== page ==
Present Active Indicative

MONDAYThe verbs of Koine  Greek (New Testament Greek) express the following grammatical features:

• tense (e.g., past, present, future),
• voice (e.g., active, passive),
• mood (e.g., indicative, imperative),
• person (e.g., 1st person [“I/we”], 2nd person [“you”]), and
• number (singular or plural),

When one lists these features one is said to be “parsing” the verb. For example, when parsing the verb λύω, one would say, “present, active, indicative, 1st person, singular.”

The present tense  is used to denote either simple or continuous (also called linear) action in the present. The kind of action that a verb describes (e.g., continuous) is called the verb’s “aspect.” The various forms of the present tense are built with:

• a stem,
• suffixed with an ο/ε connecting (or “theme”) vowel,
• followed by an personal ending.



1st Person

λύω I loose, or I am loosing λύομεν We loose, or we are loosing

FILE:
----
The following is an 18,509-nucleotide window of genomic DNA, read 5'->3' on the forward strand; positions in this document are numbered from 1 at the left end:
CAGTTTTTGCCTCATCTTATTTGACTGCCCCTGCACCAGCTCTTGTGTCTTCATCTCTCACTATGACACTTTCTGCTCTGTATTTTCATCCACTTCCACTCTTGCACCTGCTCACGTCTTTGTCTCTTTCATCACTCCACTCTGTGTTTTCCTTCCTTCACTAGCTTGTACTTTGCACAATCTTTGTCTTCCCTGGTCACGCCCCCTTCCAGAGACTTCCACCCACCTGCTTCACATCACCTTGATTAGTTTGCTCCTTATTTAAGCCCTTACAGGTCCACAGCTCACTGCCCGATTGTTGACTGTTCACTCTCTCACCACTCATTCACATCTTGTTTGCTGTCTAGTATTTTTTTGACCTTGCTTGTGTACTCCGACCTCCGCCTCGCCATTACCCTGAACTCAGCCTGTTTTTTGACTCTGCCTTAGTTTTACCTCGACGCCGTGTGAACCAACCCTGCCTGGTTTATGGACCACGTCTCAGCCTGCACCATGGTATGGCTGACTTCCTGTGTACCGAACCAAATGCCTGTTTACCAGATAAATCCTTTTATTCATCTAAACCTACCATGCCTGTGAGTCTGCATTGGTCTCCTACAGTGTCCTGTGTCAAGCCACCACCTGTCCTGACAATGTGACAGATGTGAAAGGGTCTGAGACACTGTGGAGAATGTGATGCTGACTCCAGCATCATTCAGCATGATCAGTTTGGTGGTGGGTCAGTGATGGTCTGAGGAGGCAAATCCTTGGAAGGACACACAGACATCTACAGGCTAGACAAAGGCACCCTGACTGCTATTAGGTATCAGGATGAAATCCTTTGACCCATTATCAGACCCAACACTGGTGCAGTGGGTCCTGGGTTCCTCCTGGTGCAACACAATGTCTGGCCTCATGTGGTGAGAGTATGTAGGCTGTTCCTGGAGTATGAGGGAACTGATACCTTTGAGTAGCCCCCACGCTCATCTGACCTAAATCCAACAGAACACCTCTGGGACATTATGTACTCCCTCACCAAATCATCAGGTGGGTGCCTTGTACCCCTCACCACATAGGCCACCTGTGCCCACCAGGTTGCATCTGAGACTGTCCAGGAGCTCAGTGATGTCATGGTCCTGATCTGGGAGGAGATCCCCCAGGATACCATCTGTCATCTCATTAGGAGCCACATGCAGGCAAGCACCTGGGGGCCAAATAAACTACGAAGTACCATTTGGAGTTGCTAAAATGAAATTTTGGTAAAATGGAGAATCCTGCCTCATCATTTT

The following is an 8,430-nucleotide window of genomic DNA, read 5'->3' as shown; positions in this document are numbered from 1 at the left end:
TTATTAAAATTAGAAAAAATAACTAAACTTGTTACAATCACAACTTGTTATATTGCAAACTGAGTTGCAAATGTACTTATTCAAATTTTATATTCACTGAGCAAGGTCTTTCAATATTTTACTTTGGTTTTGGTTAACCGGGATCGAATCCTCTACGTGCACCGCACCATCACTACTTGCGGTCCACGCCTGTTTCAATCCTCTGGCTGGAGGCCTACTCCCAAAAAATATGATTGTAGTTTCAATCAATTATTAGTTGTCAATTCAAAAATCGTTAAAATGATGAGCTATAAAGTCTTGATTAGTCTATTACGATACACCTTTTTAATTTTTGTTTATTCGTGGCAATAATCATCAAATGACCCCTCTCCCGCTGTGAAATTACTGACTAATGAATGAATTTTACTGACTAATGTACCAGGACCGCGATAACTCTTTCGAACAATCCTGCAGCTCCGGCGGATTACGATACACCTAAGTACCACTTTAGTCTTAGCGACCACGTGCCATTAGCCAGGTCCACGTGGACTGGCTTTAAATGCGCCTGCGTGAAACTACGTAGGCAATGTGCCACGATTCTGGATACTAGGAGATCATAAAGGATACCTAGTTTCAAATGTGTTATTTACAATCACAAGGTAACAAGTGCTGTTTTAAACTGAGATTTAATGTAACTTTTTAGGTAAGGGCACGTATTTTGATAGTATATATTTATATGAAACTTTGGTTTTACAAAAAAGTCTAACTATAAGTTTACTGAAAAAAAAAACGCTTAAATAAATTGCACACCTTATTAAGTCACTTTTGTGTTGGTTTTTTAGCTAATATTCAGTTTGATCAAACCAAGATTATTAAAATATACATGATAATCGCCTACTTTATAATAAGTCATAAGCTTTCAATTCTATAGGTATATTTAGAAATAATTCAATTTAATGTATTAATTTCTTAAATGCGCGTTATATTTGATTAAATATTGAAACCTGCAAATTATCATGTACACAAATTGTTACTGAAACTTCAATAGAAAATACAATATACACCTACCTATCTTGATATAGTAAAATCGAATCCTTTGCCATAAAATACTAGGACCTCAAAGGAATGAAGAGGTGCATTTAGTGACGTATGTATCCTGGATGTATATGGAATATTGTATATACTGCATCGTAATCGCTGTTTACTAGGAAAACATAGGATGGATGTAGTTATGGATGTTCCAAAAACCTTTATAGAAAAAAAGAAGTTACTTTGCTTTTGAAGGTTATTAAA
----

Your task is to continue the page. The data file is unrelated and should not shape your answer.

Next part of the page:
2nd Person

λύεις You loose, or you are loosing λύετε you were loosing

3rd Person

λύει he/she was loosing λύουσι(ν) they were loosing

Technically, the theme vowel for the 1st person singular, λύω, is ο (omicron), but in the absence of a personal ending the vowel lengthens to ω (omega).

As indicated in the above chart, the 3rd person plural form, λύουσι, sometimes takes a ν ending. This occurs when the following word begins with a vowel, much the same way that the letter “n” is attached to the indefinite article “a” when we say things like “that’s an exception.”

For purposes of memorization, it is simplest to practice the following as the basic endings attached to the λύ- stem:

  • -εις
  • -ει
  • -ομεν
  • -ετε
  • -ουσι

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